Re: [asa] Subglacial Water System Moving Faster Than Previously Thought

From: Rich Blinne <>
Date: Mon Feb 19 2007 - 15:42:48 EST

On Feb 19, 2007, at 12:22 PM, Janice Matchett wrote:

> At 01:11 PM 2/19/2007, PvM wrote:
>> Indeed, and this should be a great opportunity for good policy
>> based on solid data. ~ Pim
> @ Dream on.
> My wake up post for the day (+ more) is here: http://
> What we really need is a more urgent program of research and
> development, focusing on nuclear power, electric batteries,
> alternative fuels and the capture of CO2. Naturally, there's no
> guarantee that socially acceptable and cost-competitive new
> technologies will result. But without them, global warming is more
> or less on automatic pilot. ..It's a debate we ought to have --
> but probably won't. Any realistic response would be costly,
> uncertain and no doubt unpopular. That's one truth too inconvenient
> for almost anyone to admit.
> Washington Post ^ | 02/07/2007 | Robert Samuelson

Janice you cannot have it both ways. Up to now you've been berating
Al Gore for being an alarmist -- and I would agree with you on that
point. As long as an alarmist fits your agenda then alarmists are now
OK. So which is it, not a problem or the end-of-the-world-as-we-know-
it? Samuelson's essay presupposes that human produced CO2 is such a
large problem that it is beyond the ken of Kyoto-styled policy. We
have not yet come to that point. This is still a solvable problem.

Many of things I post I pick up via research, but I know high tech
R&D as I have been doing it for 25 years. Randy is a retired high
tech executive and he knows this too. You don't just start a
"program" to bring R&D on line. We have had R&D tax credits since the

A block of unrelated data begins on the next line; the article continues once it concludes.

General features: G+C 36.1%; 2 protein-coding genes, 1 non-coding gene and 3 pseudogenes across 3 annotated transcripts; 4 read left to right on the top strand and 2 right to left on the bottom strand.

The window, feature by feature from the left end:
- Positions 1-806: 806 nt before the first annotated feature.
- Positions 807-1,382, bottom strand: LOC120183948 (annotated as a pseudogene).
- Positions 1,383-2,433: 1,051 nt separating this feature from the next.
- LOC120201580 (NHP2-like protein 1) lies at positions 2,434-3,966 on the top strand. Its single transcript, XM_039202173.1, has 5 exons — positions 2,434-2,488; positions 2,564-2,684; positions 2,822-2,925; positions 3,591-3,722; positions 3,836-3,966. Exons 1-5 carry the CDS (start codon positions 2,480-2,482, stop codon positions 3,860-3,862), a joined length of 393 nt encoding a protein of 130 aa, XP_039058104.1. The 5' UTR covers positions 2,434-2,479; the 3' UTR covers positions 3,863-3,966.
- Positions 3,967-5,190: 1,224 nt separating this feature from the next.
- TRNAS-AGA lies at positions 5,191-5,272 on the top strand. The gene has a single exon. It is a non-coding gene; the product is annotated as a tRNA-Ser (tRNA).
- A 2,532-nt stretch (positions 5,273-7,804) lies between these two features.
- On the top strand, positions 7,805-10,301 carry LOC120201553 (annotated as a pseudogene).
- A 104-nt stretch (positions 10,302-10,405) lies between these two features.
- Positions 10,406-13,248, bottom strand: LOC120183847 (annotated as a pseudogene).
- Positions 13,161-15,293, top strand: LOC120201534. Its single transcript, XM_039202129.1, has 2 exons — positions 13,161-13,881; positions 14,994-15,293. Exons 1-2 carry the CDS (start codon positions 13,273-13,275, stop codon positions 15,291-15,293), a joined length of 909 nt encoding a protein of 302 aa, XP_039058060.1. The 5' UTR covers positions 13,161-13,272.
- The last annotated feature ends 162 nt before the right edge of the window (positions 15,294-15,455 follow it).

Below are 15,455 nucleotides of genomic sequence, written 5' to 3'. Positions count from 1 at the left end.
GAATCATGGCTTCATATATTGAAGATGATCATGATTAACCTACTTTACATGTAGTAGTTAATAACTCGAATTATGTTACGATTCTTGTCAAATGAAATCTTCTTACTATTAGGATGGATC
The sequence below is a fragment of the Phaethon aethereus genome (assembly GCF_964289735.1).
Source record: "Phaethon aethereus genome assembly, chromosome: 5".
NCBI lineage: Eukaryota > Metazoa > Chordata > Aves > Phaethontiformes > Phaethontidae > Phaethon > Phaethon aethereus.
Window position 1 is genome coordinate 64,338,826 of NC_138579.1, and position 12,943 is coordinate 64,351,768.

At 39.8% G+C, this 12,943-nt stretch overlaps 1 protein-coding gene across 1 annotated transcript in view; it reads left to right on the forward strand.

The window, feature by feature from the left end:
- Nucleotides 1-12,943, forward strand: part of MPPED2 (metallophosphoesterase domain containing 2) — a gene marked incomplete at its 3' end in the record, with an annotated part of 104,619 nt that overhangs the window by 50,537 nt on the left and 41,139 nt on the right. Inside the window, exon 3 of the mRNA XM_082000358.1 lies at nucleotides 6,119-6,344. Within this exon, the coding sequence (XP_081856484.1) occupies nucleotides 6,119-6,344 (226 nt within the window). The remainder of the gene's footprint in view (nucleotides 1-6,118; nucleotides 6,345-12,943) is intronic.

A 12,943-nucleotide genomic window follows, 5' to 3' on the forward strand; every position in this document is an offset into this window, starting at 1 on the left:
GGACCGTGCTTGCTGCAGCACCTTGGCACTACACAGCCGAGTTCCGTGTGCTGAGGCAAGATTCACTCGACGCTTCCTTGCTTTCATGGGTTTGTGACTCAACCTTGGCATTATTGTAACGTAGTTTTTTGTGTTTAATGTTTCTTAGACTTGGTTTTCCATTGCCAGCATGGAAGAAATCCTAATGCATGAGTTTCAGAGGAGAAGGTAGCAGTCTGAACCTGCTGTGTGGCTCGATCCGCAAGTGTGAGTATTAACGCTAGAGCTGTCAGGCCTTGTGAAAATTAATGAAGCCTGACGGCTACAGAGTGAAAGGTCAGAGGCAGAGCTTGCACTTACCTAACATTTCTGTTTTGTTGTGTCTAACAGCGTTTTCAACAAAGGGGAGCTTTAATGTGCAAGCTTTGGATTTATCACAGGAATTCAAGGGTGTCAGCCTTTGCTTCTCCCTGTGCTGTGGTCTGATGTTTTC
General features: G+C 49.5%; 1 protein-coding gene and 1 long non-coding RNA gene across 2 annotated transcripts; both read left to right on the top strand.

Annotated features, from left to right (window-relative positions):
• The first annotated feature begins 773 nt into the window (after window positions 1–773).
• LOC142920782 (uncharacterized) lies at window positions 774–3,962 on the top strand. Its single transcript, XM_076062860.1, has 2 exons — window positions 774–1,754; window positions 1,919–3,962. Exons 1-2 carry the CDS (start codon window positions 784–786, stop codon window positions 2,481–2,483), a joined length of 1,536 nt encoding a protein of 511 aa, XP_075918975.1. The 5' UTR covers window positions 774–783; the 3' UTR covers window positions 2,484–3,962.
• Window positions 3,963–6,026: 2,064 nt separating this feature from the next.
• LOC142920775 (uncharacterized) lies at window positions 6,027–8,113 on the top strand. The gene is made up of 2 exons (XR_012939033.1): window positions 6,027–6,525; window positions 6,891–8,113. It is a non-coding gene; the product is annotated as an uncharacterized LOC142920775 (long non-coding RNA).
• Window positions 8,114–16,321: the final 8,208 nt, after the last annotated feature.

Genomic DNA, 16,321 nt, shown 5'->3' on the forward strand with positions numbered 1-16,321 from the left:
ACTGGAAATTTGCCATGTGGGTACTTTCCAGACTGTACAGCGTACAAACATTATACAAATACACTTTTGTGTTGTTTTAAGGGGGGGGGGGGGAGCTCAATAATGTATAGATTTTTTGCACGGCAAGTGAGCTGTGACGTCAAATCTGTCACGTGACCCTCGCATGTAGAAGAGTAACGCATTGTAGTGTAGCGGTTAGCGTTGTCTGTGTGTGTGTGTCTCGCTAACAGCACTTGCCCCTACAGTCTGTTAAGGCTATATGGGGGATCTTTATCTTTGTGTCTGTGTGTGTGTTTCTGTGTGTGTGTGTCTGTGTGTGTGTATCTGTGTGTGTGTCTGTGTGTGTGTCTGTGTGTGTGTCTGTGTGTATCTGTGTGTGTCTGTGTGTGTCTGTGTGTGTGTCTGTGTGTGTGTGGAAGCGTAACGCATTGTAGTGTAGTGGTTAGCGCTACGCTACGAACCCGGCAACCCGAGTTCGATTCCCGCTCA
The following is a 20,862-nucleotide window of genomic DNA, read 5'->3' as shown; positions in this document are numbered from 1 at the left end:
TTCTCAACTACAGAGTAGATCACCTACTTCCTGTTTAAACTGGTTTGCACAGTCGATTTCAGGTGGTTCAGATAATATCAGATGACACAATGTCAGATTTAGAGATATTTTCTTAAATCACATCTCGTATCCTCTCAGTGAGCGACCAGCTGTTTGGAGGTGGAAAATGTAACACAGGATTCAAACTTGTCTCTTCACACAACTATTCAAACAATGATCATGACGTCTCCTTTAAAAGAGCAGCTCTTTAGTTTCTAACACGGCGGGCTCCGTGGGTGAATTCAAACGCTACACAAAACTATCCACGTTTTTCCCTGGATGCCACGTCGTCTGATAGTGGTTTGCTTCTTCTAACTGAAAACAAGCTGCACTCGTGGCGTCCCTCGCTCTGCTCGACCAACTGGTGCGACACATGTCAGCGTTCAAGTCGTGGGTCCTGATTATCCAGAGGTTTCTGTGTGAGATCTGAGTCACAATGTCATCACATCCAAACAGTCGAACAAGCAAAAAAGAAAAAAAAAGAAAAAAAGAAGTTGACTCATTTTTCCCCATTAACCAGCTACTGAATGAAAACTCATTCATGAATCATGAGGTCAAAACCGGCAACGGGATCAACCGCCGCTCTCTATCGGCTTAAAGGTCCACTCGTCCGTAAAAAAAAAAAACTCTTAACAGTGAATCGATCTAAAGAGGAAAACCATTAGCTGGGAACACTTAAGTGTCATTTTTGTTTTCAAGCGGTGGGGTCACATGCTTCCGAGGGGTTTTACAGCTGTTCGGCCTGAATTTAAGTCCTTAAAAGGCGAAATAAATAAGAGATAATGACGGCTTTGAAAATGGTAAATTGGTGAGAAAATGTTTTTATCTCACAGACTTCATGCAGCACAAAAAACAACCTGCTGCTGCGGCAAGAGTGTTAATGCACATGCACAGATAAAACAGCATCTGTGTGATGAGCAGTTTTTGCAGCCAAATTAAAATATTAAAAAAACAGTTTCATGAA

Reagan Administration and it hasn't produced the technology we now
need. When nuclear power is less expensive than coal, then voila we
have nuclear power. If electric batteries are less expensive than
ICEs then voila, a whole fleet of electric cars. When cap and trade
makes emitting CO2 expensive, then voila we have CO2 sequestration.
When gasoline is more expensive than alternative fuels, then voila we
have alternative fuels. Surveying Samuelson's proposal most are heavy
on the D and light on the R so the situation is not as dire as he
makes it. We know how to build nuclear power plants. We know how to
make batteries. We know how to sequester CO2. All we need is to have
the market adopt these technologies quickly by making the alternative
expensive. Then the long-term costs of these technologies come down
due to standard engineering practices. That's how the market works in
the real world, Janice, and the very things that would push the
market in that direction you have opposed.

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Received on Mon Feb 19 15:42:07 2007

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